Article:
Music Composers

Rousseau-Part 4

This book is full of extreme, and sometimes absurd statements; but it set the world the thinking anew on educational problems. The great philosopher Kant paid our author the following tribute: "The first impression which a reader derives from Rousseau is that this writer unites to an admirable penetration of genius a noble inspiration and a should full of sensibility, such as has never been met in any other writer, in any other time, or in any other country. The impression which immediately follows this is that of astonishment caused by the extraordinary and paradoxical thoughts which he develops."

Some of Rousseau's Sayings

  1. "I would rather have Emile with eyes at the ends of his fingers than in the shop of a candle maker." (That is, the fingers should be trained to guide themselves without the light of a candle, or any help that others can give.)

  2. "For the body as for the mind the child must be left to himself. Let him run and folic, and fall a hundred times a day. So much the better; for he will learn from this the sooner to help himself up. The welfare of liberty atones for many bruises."

  3. "When I see a man enamored of knowledge, allow himself to yield to its charms, and run from one kind to another without knowing where to stop, I think I see a child on the seashore collecting shells, beginning by loading himself with them; then  tempted by those he still sees, throwing them aside, picking them up, until, weighed down by their number, and no longer knowing which to choose, he ends by rejecting everything, and returns empty-handed." (This is a perfect picture of the activity of a large portion of our music pupils.)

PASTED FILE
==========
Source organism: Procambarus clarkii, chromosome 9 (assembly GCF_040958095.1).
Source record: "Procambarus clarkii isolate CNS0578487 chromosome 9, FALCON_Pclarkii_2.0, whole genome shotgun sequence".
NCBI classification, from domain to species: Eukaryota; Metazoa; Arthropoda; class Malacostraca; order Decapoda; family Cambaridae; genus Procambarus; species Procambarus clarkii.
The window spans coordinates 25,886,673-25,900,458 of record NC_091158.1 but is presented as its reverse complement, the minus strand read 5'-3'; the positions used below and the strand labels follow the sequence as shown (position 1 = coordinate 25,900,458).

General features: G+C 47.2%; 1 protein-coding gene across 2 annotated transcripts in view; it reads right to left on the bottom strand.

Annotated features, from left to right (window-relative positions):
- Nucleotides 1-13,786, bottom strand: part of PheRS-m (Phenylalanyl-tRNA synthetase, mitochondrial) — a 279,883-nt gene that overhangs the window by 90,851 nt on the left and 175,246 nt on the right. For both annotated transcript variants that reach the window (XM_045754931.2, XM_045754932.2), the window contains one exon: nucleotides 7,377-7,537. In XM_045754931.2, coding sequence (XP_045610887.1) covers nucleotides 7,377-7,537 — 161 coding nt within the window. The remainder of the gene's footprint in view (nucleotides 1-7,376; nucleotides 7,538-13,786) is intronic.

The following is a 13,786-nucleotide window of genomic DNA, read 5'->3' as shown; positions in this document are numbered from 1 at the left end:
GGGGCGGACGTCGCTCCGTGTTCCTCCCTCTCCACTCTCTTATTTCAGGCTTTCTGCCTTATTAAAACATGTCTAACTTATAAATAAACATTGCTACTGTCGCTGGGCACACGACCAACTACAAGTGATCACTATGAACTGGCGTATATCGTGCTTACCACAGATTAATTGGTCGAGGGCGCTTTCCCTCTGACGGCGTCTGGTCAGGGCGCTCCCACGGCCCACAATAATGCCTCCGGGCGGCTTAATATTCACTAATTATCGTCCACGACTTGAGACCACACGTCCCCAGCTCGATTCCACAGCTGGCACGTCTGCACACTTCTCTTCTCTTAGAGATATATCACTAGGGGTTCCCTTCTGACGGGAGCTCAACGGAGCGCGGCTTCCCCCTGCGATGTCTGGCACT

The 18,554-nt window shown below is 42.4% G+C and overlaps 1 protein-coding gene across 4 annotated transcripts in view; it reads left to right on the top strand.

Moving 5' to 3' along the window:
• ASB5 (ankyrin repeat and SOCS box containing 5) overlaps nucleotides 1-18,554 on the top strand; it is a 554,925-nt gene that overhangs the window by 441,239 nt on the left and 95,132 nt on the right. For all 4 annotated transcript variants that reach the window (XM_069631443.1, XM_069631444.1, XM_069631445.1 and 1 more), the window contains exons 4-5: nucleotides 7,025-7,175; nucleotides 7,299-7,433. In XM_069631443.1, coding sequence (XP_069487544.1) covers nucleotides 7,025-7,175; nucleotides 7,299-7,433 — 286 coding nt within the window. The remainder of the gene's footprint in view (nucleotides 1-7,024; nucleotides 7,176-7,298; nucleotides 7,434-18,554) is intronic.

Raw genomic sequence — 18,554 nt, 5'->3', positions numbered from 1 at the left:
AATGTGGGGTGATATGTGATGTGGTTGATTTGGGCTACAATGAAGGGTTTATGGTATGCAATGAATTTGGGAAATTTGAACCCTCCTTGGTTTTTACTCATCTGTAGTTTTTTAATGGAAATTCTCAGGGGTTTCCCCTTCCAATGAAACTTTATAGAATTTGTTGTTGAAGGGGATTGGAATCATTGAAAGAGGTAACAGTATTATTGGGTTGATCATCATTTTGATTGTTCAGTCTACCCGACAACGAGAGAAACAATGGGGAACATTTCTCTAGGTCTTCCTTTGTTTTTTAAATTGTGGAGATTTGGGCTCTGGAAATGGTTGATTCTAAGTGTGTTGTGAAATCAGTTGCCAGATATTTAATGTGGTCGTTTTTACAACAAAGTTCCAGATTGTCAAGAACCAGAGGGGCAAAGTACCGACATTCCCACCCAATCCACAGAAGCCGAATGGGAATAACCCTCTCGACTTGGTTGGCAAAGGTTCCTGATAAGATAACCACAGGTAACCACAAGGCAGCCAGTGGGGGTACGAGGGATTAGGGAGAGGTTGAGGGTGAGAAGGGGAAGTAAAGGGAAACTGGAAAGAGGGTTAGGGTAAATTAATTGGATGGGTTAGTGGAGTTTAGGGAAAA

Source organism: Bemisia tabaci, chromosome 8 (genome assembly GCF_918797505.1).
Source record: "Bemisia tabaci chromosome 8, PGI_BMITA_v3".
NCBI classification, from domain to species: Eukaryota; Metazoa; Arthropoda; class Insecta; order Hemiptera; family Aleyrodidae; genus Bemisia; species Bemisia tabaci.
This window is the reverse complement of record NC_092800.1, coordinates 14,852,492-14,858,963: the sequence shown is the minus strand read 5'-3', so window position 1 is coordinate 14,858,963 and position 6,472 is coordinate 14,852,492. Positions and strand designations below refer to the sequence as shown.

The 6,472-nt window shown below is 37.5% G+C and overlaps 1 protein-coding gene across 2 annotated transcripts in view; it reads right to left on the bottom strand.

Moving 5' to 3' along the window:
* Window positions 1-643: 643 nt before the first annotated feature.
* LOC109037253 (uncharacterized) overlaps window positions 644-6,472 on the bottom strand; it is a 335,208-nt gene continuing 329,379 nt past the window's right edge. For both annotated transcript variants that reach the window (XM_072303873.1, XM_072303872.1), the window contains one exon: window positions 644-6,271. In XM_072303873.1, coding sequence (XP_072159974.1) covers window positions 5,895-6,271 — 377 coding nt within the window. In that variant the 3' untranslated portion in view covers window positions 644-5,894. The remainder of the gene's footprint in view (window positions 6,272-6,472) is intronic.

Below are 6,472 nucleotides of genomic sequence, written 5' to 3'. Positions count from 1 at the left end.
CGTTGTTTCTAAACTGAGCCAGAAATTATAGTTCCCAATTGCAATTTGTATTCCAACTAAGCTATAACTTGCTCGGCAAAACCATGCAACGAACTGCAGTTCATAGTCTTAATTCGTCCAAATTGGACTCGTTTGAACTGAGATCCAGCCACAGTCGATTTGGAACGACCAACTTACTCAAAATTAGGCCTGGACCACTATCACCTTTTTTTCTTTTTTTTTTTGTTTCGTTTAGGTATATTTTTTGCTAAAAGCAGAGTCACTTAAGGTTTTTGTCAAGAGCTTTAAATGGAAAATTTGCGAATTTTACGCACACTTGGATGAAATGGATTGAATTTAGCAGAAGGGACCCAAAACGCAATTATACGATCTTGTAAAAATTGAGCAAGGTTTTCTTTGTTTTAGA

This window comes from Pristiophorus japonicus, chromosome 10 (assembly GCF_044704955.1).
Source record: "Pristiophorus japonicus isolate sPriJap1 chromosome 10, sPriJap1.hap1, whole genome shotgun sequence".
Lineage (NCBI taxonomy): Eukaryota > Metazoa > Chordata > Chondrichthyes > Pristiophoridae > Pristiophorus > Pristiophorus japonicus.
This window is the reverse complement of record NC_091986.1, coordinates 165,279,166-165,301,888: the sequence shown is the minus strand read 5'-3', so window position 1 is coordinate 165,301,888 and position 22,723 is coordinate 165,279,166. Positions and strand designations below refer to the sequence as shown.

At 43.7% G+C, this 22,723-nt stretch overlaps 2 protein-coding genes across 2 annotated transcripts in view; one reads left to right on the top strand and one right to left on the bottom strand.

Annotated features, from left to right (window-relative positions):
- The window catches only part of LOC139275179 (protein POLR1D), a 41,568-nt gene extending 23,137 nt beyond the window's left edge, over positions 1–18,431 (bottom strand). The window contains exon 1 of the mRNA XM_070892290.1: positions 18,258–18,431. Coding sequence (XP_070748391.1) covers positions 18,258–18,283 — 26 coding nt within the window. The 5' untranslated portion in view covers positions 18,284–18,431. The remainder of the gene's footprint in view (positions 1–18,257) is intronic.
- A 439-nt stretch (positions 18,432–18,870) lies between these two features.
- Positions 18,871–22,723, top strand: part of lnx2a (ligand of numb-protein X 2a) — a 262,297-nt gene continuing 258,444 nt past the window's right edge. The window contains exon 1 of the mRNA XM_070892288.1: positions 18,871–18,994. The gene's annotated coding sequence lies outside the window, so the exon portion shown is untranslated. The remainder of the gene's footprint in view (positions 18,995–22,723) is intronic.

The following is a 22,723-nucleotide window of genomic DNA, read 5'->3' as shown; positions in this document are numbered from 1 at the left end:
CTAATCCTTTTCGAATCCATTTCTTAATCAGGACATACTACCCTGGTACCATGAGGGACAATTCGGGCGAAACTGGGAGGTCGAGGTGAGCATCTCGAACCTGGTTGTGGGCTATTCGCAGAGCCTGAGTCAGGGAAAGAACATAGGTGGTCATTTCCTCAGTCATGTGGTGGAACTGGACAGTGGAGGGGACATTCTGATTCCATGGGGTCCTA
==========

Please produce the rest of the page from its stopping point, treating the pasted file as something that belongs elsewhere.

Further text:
4. "Emile has but little knowledge, but that which he has is really his own; he knows nothing by halves. He has a universal mind, not through actual knowledge, but through the ability to acquire it. He has a mind that is open, intelligent, prepared for everything, and as Montaigne says, if not instructed, at least capable of being instructed."

  5. "My object is not at all to give knowledge, but to teach him to acquire it as he many need it, to make him estimate it at its exact worth, and to make him love truth above everything else. With this method, progress is slow; but there are no false steps, and no danger of being obliged to retrace one's course."

The Etude Magazine November 1912





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